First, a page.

• The executable file, "wp", which is the word processor itself.
  • The HTML style sheet "Woodgrove.css", which is referenced by any output files generated for HTML rendering.

There is also the source document file "technica.wpi" which is this document. This document is suitable for processing by the word processor, and it is likely that you are currently viewing a file processed from this source document by this word processor.  This source document file is also the source document file for the Movement Controller's TECHNICAL MANUAL.

Associated with the "technica.wpi" file is a header file, "wp.wph" which customises the document to produce the specific manual which describes the word processor as a separate entity.  Batch or script files, "wp.bat", "html_wp.bat", and "rtf_wp.bat" are provided to call up the word processor with appropriate parameters to process these files to create the various versions of these documents.

The file, "technica.wpi", is to be word processed to create the "wp.all", "wp.odd", "wp.evn", and "wp.nve" files.  These files may be copied to a suitable printer.  The "wp.all" files contain all pages of the manual, whilst the "wp.odd" files contain only the odd pages and the "wp.evn" and "wp.nve" files contain only the even pages (with the pages presented in the reverse order in the "wp.nve" file).  The "wp.odd", and either the "wp.evn" or the "wp.nve", files may be used to facilitate double sided printing.

A suitable printer is a Hewlett Packard DeskJet 670C.  Though, probably, any HP laser or ink-jet printer and a host of similar printers from other manufacturers would be suitable.  The printer controls are listed in the file "deskjet.pcl".  Should you wish to support an alternate printer, make a copy of this file under a suitable name, and adjust the escape sequences appropriately, then modify the batch file "wp.bat" to reference this new file in place of "deskjet.pcl".

The file, "technica.wpi", may also be word processed to create the "wp.htm" file.  This may be read using an HTML rendering program, such as Microsoft Internet Explorer.  Alongside the HTML version of the file, will be produced a PHP version, that contains the HTML version, with PHP code to enable it to be compressed for delivery over the Internet.

The file, "technica.wpi", may also be word processed to create the Rich-Text-Format (RTF) of the file for presentation and printing by many standard word processors, such as Microsoft Word.  This file should not be edited, as it is generated from the ".wpi" file, so any edits would be lost when the file is next generated.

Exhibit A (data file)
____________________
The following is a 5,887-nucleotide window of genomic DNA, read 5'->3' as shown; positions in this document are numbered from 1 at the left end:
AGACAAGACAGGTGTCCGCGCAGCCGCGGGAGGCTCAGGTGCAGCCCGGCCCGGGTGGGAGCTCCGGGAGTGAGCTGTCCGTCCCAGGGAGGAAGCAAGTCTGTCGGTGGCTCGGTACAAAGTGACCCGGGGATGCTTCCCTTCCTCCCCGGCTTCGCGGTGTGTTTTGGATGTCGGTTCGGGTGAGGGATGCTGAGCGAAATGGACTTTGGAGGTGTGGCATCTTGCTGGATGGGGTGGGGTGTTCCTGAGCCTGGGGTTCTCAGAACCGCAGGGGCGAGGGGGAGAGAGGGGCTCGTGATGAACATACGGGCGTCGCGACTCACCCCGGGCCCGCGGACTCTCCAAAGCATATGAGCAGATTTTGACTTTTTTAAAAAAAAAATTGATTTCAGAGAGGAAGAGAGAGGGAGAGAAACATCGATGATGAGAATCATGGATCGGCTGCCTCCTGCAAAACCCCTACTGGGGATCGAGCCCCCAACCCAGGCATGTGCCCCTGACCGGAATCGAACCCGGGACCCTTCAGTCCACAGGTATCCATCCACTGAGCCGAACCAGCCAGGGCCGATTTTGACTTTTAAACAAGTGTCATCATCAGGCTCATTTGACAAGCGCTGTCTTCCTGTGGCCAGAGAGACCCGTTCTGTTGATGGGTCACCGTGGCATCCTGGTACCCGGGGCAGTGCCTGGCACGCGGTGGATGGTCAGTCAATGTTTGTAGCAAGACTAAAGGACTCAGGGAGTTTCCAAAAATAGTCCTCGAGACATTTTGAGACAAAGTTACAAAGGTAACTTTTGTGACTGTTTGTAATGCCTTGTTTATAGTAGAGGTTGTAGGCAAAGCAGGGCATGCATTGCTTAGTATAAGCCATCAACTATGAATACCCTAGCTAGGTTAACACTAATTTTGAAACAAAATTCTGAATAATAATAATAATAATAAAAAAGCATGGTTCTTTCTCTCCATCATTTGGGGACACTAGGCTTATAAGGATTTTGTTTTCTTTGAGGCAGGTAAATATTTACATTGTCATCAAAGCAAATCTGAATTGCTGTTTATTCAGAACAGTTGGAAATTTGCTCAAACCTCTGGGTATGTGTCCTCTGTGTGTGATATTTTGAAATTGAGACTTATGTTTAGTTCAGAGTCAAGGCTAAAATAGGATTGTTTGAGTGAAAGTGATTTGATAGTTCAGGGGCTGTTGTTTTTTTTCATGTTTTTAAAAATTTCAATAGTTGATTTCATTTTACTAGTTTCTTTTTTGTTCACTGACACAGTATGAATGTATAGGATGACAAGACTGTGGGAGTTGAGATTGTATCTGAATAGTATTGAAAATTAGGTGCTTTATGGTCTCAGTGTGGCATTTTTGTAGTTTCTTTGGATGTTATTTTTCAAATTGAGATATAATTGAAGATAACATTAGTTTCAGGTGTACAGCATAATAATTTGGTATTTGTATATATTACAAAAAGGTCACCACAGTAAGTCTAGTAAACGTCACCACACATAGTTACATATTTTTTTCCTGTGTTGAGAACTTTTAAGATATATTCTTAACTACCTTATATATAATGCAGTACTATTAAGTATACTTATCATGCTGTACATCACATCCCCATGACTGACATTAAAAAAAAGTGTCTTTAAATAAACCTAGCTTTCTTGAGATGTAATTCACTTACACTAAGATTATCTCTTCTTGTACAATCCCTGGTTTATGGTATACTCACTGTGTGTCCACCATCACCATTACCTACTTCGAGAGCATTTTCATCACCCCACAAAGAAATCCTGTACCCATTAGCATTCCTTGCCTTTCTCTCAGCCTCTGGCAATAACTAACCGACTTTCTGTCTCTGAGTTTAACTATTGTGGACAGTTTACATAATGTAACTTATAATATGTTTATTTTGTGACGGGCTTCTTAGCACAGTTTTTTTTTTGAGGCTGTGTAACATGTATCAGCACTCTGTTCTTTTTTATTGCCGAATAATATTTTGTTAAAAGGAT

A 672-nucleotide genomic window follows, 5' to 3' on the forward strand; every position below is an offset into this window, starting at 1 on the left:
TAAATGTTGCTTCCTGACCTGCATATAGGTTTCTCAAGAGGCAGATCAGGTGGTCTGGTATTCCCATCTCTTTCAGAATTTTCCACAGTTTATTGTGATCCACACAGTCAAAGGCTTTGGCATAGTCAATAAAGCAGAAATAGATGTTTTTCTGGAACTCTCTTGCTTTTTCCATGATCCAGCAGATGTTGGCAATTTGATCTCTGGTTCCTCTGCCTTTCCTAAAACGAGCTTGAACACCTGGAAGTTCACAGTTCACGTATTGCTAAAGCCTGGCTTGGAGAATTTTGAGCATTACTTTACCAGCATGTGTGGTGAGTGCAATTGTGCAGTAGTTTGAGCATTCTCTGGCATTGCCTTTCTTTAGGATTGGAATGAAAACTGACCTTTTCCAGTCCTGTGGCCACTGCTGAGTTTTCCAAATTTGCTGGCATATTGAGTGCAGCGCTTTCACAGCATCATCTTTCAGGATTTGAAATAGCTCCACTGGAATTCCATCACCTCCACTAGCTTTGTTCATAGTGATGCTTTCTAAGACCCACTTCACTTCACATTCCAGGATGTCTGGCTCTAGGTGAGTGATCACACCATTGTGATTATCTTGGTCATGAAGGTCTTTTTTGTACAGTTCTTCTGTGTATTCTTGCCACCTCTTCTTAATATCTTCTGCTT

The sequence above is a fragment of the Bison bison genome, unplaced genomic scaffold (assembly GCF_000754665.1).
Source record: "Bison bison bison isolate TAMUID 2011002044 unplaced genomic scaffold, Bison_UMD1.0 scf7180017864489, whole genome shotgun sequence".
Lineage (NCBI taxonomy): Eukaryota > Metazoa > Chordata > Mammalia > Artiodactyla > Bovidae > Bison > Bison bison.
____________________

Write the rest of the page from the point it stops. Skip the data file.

Getting Started

This section deals with the installation of word processor software.

The software consists of executable file, "wp" and the sample HTML style sheet file "Woodgrove.css".

Either a directory should be created for these files, and that directory should be included in the "PATH" environment variable, or else these files should be copied to an existing directory referenced by the "PATH" environment variable.

You may also wish to include in this directory, or a sub-directory of it, the remaining files from the distribution, namely: "technica.wpi", "wp.wph", "wp.all", "wp.odd", "wp.evn", "wp.nve", "deskjet.pcl", "wp.bat", and "html_wp.bat".

The Word Processor

The OPERATOR'S MANUAL, the TECHNICAL MANUAL, the SOFTWARE MANUAL, and the WORD PROCESSOR MANUAL, are each prepared in a specific language which is subsequently "compiled" to present the final forms of the documents for your site.  These "forms" are:

  • A number of files, in printer specific formats, which can be copied to the corresponding printers to produce either single-sided or double-sided printed documents.
  • The on-line help system for the Movement Controller's operator interface.
  • An HTML document which can be perused via an HTML reader, such as Microsoft's Internet Explorer or Firefox or Chrome or Safari.
  • A PHP document, which includes the HTML document, with a little PHP code at the start and end to allow it to be compressed for delivery over the Internet.
  • An RTF (Rich Text Format) file which can be printed using any of a number of popular word processing programs, such as Microsoft Word.  You should not attempt to edit this document.

The compiling is performed using the executable word-processing program, "wp". This is not a word-processor in the sense that "Word" and "WordPerfect" are, as it does not provide any editing functions.

The editing functions can, instead, be performed using any text-editor, or modern word-processor in non-document mode, providing they continue to support this mode.